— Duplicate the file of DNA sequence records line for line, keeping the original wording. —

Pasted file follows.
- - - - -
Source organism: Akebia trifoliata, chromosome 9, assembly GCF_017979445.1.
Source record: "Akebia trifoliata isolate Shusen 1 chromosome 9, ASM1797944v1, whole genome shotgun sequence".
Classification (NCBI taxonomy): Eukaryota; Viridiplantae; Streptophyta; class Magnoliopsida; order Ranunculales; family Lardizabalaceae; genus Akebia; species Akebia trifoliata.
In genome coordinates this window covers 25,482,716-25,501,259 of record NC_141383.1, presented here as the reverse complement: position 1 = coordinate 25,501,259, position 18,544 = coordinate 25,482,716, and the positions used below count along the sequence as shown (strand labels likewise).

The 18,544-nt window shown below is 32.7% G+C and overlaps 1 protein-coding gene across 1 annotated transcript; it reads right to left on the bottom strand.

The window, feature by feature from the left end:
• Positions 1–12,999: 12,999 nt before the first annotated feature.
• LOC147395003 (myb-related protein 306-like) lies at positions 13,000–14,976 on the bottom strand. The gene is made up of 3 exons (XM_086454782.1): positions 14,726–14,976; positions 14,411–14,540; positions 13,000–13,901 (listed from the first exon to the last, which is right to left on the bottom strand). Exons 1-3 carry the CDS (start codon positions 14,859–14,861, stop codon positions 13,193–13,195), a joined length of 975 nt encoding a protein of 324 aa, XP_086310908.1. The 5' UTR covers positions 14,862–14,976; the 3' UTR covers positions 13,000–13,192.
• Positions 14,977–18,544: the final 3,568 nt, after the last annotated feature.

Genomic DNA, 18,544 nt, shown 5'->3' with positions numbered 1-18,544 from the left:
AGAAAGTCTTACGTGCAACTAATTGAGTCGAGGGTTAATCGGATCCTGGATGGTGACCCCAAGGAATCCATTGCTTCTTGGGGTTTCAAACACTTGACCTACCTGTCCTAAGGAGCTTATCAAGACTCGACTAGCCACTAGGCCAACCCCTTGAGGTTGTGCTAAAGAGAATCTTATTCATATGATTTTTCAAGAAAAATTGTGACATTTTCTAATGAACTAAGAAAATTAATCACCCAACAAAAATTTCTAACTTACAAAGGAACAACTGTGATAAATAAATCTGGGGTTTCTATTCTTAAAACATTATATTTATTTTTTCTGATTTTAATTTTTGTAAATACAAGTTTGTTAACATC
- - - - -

Source organism: Akebia trifoliata, chromosome 9, assembly GCF_017979445.1.
Source record: "Akebia trifoliata isolate Shusen 1 chromosome 9, ASM1797944v1, whole genome shotgun sequence".
Classification (NCBI taxonomy): Eukaryota; Viridiplantae; Streptophyta; class Magnoliopsida; order Ranunculales; family Lardizabalaceae; genus Akebia; species Akebia trifoliata.
In genome coordinates this window covers 25,482,716-25,501,259 of record NC_141383.1, presented here as the reverse complement: position 1 = coordinate 25,501,259, position 18,544 = coordinate 25,482,716, and the positions used below count along the sequence as shown (strand labels likewise).

The 18,544-nt window shown below is 32.7% G+C and overlaps 1 protein-coding gene across 1 annotated transcript; it reads right to left on the bottom strand.

The window, feature by feature from the left end:
• Positions 1–12,999: 12,999 nt before the first annotated feature.
• LOC147395003 (myb-related protein 306-like) lies at positions 13,000–14,976 on the bottom strand. The gene is made up of 3 exons (XM_086454782.1): positions 14,726–14,976; positions 14,411–14,540; positions 13,000–13,901 (listed from the first exon to the last, which is right to left on the bottom strand). Exons 1-3 carry the CDS (start codon positions 14,859–14,861, stop codon positions 13,193–13,195), a joined length of 975 nt encoding a protein of 324 aa, XP_086310908.1. The 5' UTR covers positions 14,862–14,976; the 3' UTR covers positions 13,000–13,192.
• Positions 14,977–18,544: the final 3,568 nt, after the last annotated feature.

Genomic DNA, 18,544 nt, shown 5'->3' with positions numbered 1-18,544 from the left:
AGAAAGTCTTACGTGCAACTAATTGAGTCGAGGGTTAATCGGATCCTGGATGGTGACCCCAAGGAATCCATTGCTTCTTGGGGTTTCAAACACTTGACCTACCTGTCCTAAGGAGCTTATCAAGACTCGACTAGCCACTAGGCCAACCCCTTGAGGTTGTGCTAAAGAGAATCTTATTCATATGATTTTTCAAGAAAAATTGTGACATTTTCTAATGAACTAAGAAAATTAATCACCCAACAAAAATTTCTAACTTACAAAGGAACAACTGTGATAAATAAATCTGGGGTTTCTATTCTTAAAACATTATATTTATTTTTTCTGATTTTAATTTTTGTAAATACAAGTTTGTTAACATC